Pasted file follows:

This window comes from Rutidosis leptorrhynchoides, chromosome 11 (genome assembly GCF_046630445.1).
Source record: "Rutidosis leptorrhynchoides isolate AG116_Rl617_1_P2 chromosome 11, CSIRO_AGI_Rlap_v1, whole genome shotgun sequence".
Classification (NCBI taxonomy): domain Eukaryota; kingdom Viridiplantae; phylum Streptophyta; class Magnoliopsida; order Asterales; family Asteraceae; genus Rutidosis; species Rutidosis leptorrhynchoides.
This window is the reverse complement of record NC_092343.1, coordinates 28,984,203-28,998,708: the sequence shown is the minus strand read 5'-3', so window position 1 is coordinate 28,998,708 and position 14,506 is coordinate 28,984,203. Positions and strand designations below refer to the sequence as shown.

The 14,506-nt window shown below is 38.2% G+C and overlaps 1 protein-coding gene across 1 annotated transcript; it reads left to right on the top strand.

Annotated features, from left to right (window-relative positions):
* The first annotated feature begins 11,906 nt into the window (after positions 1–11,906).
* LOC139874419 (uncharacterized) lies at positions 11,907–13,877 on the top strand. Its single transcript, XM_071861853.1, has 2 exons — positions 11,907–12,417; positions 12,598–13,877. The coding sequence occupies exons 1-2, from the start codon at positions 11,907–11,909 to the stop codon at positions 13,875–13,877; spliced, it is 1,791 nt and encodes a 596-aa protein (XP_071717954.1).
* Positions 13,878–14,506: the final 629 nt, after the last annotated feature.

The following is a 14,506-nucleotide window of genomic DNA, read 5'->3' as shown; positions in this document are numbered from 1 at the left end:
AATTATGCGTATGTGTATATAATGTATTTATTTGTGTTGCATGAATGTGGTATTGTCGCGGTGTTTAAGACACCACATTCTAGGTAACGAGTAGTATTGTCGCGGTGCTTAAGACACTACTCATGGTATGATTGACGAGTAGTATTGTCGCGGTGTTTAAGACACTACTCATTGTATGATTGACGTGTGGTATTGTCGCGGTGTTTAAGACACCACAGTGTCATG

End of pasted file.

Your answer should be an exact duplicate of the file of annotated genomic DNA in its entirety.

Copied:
This window comes from Rutidosis leptorrhynchoides, chromosome 11 (genome assembly GCF_046630445.1).
Source record: "Rutidosis leptorrhynchoides isolate AG116_Rl617_1_P2 chromosome 11, CSIRO_AGI_Rlap_v1, whole genome shotgun sequence".
Classification (NCBI taxonomy): domain Eukaryota; kingdom Viridiplantae; phylum Streptophyta; class Magnoliopsida; order Asterales; family Asteraceae; genus Rutidosis; species Rutidosis leptorrhynchoides.
This window is the reverse complement of record NC_092343.1, coordinates 28,984,203-28,998,708: the sequence shown is the minus strand read 5'-3', so window position 1 is coordinate 28,998,708 and position 14,506 is coordinate 28,984,203. Positions and strand designations below refer to the sequence as shown.

The 14,506-nt window shown below is 38.2% G+C and overlaps 1 protein-coding gene across 1 annotated transcript; it reads left to right on the top strand.

Annotated features, from left to right (window-relative positions):
* The first annotated feature begins 11,906 nt into the window (after positions 1–11,906).
* LOC139874419 (uncharacterized) lies at positions 11,907–13,877 on the top strand. Its single transcript, XM_071861853.1, has 2 exons — positions 11,907–12,417; positions 12,598–13,877. The coding sequence occupies exons 1-2, from the start codon at positions 11,907–11,909 to the stop codon at positions 13,875–13,877; spliced, it is 1,791 nt and encodes a 596-aa protein (XP_071717954.1).
* Positions 13,878–14,506: the final 629 nt, after the last annotated feature.

The following is a 14,506-nucleotide window of genomic DNA, read 5'->3' as shown; positions in this document are numbered from 1 at the left end:
AATTATGCGTATGTGTATATAATGTATTTATTTGTGTTGCATGAATGTGGTATTGTCGCGGTGTTTAAGACACCACATTCTAGGTAACGAGTAGTATTGTCGCGGTGCTTAAGACACTACTCATGGTATGATTGACGAGTAGTATTGTCGCGGTGTTTAAGACACTACTCATTGTATGATTGACGTGTGGTATTGTCGCGGTGTTTAAGACACCACAGTGTCATG